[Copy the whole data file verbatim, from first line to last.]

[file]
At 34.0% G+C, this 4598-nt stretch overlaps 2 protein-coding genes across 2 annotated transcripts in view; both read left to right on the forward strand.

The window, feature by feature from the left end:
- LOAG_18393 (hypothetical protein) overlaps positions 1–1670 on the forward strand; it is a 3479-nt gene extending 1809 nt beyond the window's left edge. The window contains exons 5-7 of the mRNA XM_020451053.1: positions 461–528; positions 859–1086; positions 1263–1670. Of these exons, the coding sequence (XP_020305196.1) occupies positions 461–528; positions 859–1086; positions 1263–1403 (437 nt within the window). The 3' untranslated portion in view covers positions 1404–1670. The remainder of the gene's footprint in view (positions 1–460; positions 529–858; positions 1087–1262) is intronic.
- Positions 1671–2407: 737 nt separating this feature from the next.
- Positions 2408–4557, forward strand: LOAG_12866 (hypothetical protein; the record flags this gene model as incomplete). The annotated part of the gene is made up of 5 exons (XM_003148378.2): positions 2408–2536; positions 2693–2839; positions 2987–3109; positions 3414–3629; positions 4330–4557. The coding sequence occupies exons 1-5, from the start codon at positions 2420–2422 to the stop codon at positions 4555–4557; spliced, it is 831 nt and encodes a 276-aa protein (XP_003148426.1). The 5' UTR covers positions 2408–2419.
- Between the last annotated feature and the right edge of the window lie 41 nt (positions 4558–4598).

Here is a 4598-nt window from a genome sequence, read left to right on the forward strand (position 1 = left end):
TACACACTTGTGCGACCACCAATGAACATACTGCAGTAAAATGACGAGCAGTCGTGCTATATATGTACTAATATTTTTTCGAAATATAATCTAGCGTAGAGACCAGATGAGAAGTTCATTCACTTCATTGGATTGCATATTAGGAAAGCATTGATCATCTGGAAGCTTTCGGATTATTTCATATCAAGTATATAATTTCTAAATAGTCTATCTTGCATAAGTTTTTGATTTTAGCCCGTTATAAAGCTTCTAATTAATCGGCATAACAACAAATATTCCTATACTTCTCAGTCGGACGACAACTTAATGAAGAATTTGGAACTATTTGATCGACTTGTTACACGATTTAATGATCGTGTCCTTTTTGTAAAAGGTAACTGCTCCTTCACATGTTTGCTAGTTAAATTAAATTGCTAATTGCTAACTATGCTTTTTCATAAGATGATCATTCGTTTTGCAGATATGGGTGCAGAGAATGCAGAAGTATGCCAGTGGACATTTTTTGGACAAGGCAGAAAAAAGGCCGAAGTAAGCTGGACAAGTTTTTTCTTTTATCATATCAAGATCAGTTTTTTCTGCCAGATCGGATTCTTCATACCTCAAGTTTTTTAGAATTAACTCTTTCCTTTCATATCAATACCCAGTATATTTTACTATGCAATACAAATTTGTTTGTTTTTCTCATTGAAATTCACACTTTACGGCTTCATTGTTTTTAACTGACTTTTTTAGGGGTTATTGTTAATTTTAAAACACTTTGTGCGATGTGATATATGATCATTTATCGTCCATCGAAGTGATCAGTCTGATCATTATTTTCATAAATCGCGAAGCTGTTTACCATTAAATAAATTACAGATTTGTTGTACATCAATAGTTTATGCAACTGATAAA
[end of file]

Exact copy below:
At 34.0% G+C, this 4598-nt stretch overlaps 2 protein-coding genes across 2 annotated transcripts in view; both read left to right on the forward strand.

The window, feature by feature from the left end:
- LOAG_18393 (hypothetical protein) overlaps positions 1–1670 on the forward strand; it is a 3479-nt gene extending 1809 nt beyond the window's left edge. The window contains exons 5-7 of the mRNA XM_020451053.1: positions 461–528; positions 859–1086; positions 1263–1670. Of these exons, the coding sequence (XP_020305196.1) occupies positions 461–528; positions 859–1086; positions 1263–1403 (437 nt within the window). The 3' untranslated portion in view covers positions 1404–1670. The remainder of the gene's footprint in view (positions 1–460; positions 529–858; positions 1087–1262) is intronic.
- Positions 1671–2407: 737 nt separating this feature from the next.
- Positions 2408–4557, forward strand: LOAG_12866 (hypothetical protein; the record flags this gene model as incomplete). The annotated part of the gene is made up of 5 exons (XM_003148378.2): positions 2408–2536; positions 2693–2839; positions 2987–3109; positions 3414–3629; positions 4330–4557. The coding sequence occupies exons 1-5, from the start codon at positions 2420–2422 to the stop codon at positions 4555–4557; spliced, it is 831 nt and encodes a 276-aa protein (XP_003148426.1). The 5' UTR covers positions 2408–2419.
- Between the last annotated feature and the right edge of the window lie 41 nt (positions 4558–4598).

Here is a 4598-nt window from a genome sequence, read left to right on the forward strand (position 1 = left end):
TACACACTTGTGCGACCACCAATGAACATACTGCAGTAAAATGACGAGCAGTCGTGCTATATATGTACTAATATTTTTTCGAAATATAATCTAGCGTAGAGACCAGATGAGAAGTTCATTCACTTCATTGGATTGCATATTAGGAAAGCATTGATCATCTGGAAGCTTTCGGATTATTTCATATCAAGTATATAATTTCTAAATAGTCTATCTTGCATAAGTTTTTGATTTTAGCCCGTTATAAAGCTTCTAATTAATCGGCATAACAACAAATATTCCTATACTTCTCAGTCGGACGACAACTTAATGAAGAATTTGGAACTATTTGATCGACTTGTTACACGATTTAATGATCGTGTCCTTTTTGTAAAAGGTAACTGCTCCTTCACATGTTTGCTAGTTAAATTAAATTGCTAATTGCTAACTATGCTTTTTCATAAGATGATCATTCGTTTTGCAGATATGGGTGCAGAGAATGCAGAAGTATGCCAGTGGACATTTTTTGGACAAGGCAGAAAAAAGGCCGAAGTAAGCTGGACAAGTTTTTTCTTTTATCATATCAAGATCAGTTTTTTCTGCCAGATCGGATTCTTCATACCTCAAGTTTTTTAGAATTAACTCTTTCCTTTCATATCAATACCCAGTATATTTTACTATGCAATACAAATTTGTTTGTTTTTCTCATTGAAATTCACACTTTACGGCTTCATTGTTTTTAACTGACTTTTTTAGGGGTTATTGTTAATTTTAAAACACTTTGTGCGATGTGATATATGATCATTTATCGTCCATCGAAGTGATCAGTCTGATCATTATTTTCATAAATCGCGAAGCTGTTTACCATTAAATAAATTACAGATTTGTTGTACATCAATAGTTTATGCAACTGATAAA